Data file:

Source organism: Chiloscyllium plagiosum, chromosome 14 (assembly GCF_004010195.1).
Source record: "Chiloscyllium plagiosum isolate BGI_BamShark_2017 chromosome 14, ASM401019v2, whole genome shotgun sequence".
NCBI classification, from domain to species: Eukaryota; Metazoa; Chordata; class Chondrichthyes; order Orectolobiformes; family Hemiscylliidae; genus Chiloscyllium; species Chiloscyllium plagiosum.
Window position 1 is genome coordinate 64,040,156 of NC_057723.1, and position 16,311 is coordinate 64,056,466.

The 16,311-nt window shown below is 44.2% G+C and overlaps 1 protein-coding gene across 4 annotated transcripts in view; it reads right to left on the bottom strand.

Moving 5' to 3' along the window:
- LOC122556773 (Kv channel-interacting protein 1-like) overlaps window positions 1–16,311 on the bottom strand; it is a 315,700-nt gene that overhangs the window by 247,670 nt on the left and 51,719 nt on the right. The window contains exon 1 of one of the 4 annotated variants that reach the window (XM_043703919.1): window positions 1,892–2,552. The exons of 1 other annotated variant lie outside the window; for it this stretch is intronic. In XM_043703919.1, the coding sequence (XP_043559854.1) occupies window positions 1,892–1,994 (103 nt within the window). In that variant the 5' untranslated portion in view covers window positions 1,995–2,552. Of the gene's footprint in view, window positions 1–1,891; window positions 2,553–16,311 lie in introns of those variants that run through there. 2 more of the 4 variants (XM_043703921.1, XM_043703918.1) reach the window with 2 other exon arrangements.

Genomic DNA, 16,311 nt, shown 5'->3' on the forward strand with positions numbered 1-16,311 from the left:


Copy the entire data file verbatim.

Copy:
Source organism: Chiloscyllium plagiosum, chromosome 14 (assembly GCF_004010195.1).
Source record: "Chiloscyllium plagiosum isolate BGI_BamShark_2017 chromosome 14, ASM401019v2, whole genome shotgun sequence".
NCBI classification, from domain to species: Eukaryota; Metazoa; Chordata; class Chondrichthyes; order Orectolobiformes; family Hemiscylliidae; genus Chiloscyllium; species Chiloscyllium plagiosum.
Window position 1 is genome coordinate 64,040,156 of NC_057723.1, and position 16,311 is coordinate 64,056,466.

The 16,311-nt window shown below is 44.2% G+C and overlaps 1 protein-coding gene across 4 annotated transcripts in view; it reads right to left on the bottom strand.

Moving 5' to 3' along the window:
- LOC122556773 (Kv channel-interacting protein 1-like) overlaps window positions 1–16,311 on the bottom strand; it is a 315,700-nt gene that overhangs the window by 247,670 nt on the left and 51,719 nt on the right. The window contains exon 1 of one of the 4 annotated variants that reach the window (XM_043703919.1): window positions 1,892–2,552. The exons of 1 other annotated variant lie outside the window; for it this stretch is intronic. In XM_043703919.1, the coding sequence (XP_043559854.1) occupies window positions 1,892–1,994 (103 nt within the window). In that variant the 5' untranslated portion in view covers window positions 1,995–2,552. Of the gene's footprint in view, window positions 1–1,891; window positions 2,553–16,311 lie in introns of those variants that run through there. 2 more of the 4 variants (XM_043703921.1, XM_043703918.1) reach the window with 2 other exon arrangements.

Genomic DNA, 16,311 nt, shown 5'->3' on the forward strand with positions numbered 1-16,311 from the left: